When asked if speculators were deliberately trying to promote panic and drive Greece to default as a means of collecting on their CDS investments, Hutchinson said there was no doubt.

Some of Europe's biggest banks, including Credit Suisse Group AG (NYSE ADR: CS), UBS AG (NYSE: UBS), Societe Generale (OTC: SCGLY), BNP Paribas SA (OTC: BNPQY), and Deutsche Bank AG (NYSE: DB), have been among the biggest buyers of swap insurance, sources told the New York Times.

However, that's also because they have some of the most widespread exposure to Greece. French banks hold $75.4 billion worth of Greek debt, followed by Swiss institutions, at $64 billion, according to the Bank for International Settlements. German banks' exposure stands at $43.2 billion.

Trading in credit-default swaps linked only to Greek debt has also surged, with the overall amount of insurance on Greek debt hitting $85 billion in February, up from $38 billion a year ago, according to the Depository Trust and Clearing Corporation, which tracks swaps trading.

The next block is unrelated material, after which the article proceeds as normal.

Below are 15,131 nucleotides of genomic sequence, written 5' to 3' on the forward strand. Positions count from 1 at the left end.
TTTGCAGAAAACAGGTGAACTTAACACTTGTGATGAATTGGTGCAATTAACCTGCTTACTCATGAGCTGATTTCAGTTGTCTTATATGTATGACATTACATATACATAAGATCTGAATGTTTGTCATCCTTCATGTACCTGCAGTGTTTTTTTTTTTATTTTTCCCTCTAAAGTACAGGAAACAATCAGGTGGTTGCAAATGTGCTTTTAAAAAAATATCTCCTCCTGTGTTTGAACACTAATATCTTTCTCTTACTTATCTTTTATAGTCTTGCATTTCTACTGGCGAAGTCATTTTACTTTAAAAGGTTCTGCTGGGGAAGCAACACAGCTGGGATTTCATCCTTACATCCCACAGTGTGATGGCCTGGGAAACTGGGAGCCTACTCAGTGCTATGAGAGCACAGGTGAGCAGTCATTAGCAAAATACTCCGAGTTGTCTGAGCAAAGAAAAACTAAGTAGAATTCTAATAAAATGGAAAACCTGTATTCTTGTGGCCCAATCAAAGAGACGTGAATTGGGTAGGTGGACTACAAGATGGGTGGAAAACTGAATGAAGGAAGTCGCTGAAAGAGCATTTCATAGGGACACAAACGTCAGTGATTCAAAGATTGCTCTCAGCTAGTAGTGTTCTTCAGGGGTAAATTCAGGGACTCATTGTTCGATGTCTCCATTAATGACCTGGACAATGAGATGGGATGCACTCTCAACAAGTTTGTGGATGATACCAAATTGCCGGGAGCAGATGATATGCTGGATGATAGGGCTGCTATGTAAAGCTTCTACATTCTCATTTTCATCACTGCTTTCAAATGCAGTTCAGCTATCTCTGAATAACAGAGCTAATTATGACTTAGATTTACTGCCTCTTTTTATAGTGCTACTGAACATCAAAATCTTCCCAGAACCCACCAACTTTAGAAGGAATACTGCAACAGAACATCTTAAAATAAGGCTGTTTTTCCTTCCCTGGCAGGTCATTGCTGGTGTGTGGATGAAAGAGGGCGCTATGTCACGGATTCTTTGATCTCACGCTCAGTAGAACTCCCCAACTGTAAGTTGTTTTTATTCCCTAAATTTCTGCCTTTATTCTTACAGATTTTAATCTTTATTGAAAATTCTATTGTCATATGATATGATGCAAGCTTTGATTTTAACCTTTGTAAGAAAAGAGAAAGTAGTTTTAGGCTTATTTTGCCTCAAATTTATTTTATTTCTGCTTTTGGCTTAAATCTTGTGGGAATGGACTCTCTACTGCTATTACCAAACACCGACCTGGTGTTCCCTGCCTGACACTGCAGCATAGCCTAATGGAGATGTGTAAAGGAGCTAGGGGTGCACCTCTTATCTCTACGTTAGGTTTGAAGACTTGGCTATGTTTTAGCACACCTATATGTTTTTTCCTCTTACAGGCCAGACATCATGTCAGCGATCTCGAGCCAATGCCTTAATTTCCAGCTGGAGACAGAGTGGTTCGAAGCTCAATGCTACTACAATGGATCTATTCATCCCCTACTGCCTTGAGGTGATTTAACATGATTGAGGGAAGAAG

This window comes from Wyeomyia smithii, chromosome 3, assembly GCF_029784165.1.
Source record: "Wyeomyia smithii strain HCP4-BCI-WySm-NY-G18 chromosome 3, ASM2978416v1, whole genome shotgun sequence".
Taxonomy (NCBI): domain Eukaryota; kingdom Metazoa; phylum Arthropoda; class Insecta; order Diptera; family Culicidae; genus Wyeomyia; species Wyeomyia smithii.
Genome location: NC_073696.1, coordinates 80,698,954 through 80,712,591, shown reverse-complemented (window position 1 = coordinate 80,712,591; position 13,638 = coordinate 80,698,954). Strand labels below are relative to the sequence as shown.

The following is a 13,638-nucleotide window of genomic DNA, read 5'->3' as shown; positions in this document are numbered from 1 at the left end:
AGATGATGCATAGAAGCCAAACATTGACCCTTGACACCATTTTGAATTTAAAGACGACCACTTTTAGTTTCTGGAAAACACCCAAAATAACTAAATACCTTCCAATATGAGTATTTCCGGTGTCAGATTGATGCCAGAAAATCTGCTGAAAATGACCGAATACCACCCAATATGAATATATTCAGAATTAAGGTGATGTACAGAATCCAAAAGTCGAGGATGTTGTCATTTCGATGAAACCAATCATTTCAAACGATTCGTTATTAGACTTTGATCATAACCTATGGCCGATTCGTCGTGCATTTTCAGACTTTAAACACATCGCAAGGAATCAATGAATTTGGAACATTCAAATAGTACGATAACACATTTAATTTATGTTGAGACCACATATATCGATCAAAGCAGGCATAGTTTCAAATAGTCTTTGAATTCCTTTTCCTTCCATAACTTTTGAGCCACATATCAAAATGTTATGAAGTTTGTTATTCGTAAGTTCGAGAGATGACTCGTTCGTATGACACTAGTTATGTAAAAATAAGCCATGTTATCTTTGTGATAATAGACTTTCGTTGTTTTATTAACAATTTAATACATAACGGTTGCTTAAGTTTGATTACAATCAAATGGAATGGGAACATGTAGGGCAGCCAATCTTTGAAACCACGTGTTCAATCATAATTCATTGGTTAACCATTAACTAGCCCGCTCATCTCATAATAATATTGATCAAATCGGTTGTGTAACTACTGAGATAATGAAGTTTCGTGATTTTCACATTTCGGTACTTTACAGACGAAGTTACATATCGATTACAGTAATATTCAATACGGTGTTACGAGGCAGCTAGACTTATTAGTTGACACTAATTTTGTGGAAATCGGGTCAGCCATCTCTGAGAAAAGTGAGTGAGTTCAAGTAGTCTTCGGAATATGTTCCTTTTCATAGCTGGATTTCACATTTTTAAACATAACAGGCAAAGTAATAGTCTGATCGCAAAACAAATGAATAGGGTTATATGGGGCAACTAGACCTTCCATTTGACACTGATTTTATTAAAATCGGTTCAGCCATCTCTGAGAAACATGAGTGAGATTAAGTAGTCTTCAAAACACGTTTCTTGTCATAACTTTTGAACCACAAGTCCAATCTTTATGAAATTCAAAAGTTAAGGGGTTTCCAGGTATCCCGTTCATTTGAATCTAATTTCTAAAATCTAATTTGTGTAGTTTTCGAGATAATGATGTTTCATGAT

That, in turn, has driven up the cost of insuring Greek debt. The cost of insuring $10 million of Greek bonds rose more than $400,000 in February, up from $282,000 in early January.

Greece has raised just $17.5 billion (13 billion euros) of the $73 billion (53 billion euros) it needs to raise this year. About $30 billion (22 billion euros) worth of bonds mature in March and April, so that amount needs to be raised from the bond market before then.